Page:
The reference solution and test solution are separated by a platinum probe tip and silver wire. Since the platinum is unreactive it allows the silver wire to read the electron activity in the test solution, without reacting itself, and compare it to the reference solution.
Now that you understand the basic principle of an ORP meter, let’s discuss how to calibrate and use the probe for whatever application you need.
How to calibrate an ORP meter for accurate measurements
To begin, without calibration your ORP meter will not provide reliable readings of ORP in the solution. Thankfully, calibration is fairly straightforward with the use of ORP calibration solution. Atlas Scientific provides 225 mV calibration solution, as it provides a common oxidative calibration since most water samples will be in the positive voltage range.
Other calibration solutions and powders can be created and/or purchased, just be sure to note the exact mV and accuracy of the calibration solution so that it aligns with the measurement accuracy you require.
Once the calibration solution is obtained, gently rinse the ORP sensor with distilled water and then submerge it in the calibration solution. Lightly stir the probe for about 30 seconds as readings stabilize. Once the readings have stabilized, run the calibration command and make sure the probe reads 225 mV or the correct mV reading for your calibration solution.
Now you are ready to measure ORP!
When do you re-calibrate an ORP meter?
A common question revolves around recalibration of ORP probes, ranging from the industrial to the consumer-grade ORP meter. Since most samples will be widely different it is recommended to recalibrate and clean the probe between different test samples. Also, since the probe measures electrons, it is more susceptible to contaminant build-up on the probe tip. To clean, gently scrub the probe tip—with materials no more abrasive than a toothbrush—alongside some diluted bleach and your probe will be in top shape.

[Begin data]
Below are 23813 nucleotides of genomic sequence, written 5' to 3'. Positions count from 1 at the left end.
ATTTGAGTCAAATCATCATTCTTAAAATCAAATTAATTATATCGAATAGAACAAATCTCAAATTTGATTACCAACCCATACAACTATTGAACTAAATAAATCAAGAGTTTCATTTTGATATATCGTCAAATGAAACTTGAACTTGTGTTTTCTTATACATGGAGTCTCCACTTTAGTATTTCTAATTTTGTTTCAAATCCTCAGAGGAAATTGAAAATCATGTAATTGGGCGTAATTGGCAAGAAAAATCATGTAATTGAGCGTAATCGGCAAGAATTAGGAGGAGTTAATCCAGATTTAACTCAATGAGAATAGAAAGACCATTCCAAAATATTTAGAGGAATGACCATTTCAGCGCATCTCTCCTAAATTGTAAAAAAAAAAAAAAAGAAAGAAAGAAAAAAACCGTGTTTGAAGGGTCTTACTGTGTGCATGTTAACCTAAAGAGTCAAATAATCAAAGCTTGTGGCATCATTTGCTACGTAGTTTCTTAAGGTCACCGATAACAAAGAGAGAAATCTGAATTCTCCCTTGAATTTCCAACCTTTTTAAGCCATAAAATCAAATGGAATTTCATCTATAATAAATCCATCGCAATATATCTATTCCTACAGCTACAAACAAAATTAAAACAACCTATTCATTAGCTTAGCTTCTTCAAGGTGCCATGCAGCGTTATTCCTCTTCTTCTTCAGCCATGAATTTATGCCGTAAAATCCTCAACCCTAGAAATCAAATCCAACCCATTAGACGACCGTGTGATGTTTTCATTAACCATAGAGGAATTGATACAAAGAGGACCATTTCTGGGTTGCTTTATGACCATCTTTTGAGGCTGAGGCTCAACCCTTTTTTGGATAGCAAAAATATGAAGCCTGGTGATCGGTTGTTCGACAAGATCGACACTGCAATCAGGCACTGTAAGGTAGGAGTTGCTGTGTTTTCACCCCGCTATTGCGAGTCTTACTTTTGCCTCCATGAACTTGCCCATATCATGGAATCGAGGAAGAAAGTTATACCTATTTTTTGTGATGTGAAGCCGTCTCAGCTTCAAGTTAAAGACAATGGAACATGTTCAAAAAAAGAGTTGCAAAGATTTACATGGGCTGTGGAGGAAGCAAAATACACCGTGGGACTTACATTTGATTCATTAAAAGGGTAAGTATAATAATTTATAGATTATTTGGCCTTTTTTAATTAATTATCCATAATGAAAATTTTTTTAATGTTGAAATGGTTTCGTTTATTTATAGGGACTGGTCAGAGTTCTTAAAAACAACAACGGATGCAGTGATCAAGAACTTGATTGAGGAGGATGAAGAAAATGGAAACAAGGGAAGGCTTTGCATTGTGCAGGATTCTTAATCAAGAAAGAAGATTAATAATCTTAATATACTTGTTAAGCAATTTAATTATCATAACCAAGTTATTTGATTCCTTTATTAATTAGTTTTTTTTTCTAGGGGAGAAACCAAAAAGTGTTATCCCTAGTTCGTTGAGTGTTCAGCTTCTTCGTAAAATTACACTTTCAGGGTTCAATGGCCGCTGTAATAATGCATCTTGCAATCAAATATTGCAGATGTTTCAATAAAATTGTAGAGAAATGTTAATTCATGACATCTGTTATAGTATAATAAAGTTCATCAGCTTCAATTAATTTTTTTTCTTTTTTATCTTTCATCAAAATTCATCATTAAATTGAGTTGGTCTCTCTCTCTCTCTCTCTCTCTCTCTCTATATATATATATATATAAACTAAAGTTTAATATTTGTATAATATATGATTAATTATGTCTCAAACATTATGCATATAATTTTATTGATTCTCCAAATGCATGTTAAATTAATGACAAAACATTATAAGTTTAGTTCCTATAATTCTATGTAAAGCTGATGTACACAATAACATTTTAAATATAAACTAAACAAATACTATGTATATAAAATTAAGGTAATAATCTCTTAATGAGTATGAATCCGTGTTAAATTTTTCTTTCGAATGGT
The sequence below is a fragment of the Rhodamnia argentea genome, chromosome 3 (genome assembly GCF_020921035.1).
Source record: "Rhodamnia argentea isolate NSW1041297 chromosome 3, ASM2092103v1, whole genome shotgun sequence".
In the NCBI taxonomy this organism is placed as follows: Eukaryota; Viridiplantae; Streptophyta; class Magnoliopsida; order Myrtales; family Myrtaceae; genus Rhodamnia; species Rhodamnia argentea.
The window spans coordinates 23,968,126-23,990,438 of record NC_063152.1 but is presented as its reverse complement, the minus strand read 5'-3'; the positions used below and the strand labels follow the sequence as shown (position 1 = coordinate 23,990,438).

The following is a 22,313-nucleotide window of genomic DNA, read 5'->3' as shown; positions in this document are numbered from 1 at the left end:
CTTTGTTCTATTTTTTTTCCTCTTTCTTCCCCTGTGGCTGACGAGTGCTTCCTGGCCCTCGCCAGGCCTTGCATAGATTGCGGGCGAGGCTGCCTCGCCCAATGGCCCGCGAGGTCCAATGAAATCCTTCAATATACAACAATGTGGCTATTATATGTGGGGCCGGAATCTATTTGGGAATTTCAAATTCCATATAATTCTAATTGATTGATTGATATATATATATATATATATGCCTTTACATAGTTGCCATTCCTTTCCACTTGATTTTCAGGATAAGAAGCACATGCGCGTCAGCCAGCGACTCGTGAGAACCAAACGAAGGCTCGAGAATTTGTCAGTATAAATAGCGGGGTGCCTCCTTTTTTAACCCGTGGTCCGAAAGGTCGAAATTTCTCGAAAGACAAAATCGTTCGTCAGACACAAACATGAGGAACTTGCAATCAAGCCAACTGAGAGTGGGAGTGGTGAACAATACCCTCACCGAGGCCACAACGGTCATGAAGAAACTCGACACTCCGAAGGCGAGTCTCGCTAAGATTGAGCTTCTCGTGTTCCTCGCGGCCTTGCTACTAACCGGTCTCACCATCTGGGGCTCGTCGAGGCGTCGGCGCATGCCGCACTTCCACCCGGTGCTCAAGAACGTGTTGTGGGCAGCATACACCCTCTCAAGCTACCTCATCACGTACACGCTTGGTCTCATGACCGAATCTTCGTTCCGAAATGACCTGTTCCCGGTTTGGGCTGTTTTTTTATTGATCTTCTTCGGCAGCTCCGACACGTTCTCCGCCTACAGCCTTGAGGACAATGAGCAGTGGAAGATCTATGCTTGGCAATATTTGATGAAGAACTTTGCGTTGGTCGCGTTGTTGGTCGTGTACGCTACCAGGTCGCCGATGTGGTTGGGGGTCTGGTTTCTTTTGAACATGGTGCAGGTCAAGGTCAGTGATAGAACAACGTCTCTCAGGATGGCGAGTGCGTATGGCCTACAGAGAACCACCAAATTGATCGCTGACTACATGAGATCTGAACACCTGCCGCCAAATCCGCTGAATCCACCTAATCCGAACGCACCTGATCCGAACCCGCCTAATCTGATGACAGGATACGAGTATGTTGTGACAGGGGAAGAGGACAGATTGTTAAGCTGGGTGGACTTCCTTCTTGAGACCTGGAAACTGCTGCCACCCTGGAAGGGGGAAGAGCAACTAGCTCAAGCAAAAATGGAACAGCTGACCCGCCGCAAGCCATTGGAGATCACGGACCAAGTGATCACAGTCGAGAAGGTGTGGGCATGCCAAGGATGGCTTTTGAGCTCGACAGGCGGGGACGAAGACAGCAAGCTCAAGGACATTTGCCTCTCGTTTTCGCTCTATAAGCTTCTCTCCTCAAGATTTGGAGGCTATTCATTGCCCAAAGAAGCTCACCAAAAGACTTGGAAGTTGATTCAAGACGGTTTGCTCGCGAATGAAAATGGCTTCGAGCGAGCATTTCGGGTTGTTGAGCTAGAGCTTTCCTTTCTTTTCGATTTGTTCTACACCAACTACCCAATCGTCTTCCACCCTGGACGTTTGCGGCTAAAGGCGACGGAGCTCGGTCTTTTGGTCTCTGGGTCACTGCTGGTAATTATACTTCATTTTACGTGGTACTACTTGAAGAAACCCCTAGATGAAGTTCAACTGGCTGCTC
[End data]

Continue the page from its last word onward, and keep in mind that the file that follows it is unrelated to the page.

However, if continuous monitoring and submersion are occurring, like in a hydroponic tank, recalibration only needs to occur once a year for the first two years, then every six months after year two.
Additionally, ORP probes cannot dry out due to their fluid solution operating principle. This is not a worry for indefinite submersion and measurement setups. In the case of intermittent testing, be sure to keep the probe tip wet with ORP storage solution. The industrial probe from Atlas Scientific comes equipped with a probe-tip cap to easily store this solution and screw onto the ORP probe.
Oxidation-reduction potential (ORP) is a great measurement to determine the overall water quality from a natural source, sink tap, hydroponic tank, or whatever the water application. It provides general insight into the overall dissolved oxygen level and level of sanitation (positive ORP readings in the 600-800 mV range are ideal for sanitation). ORP meters come in different grades from consumer to lab to industrial depending on the level of accuracy and intensity of the measurement environment. Additionally, if you’d like to understand more about your water quality check out Atlas Scientific’s industrial pH/ORP/temperature probe to conduct three measurements with one probe.
If you are unsure exactly which ORP device will best suit your needs, or you would like to learn more about other water measurements like pH levels and electrical conductivity, do not hesitate to reach out to the world-class team at Atlas Scientific.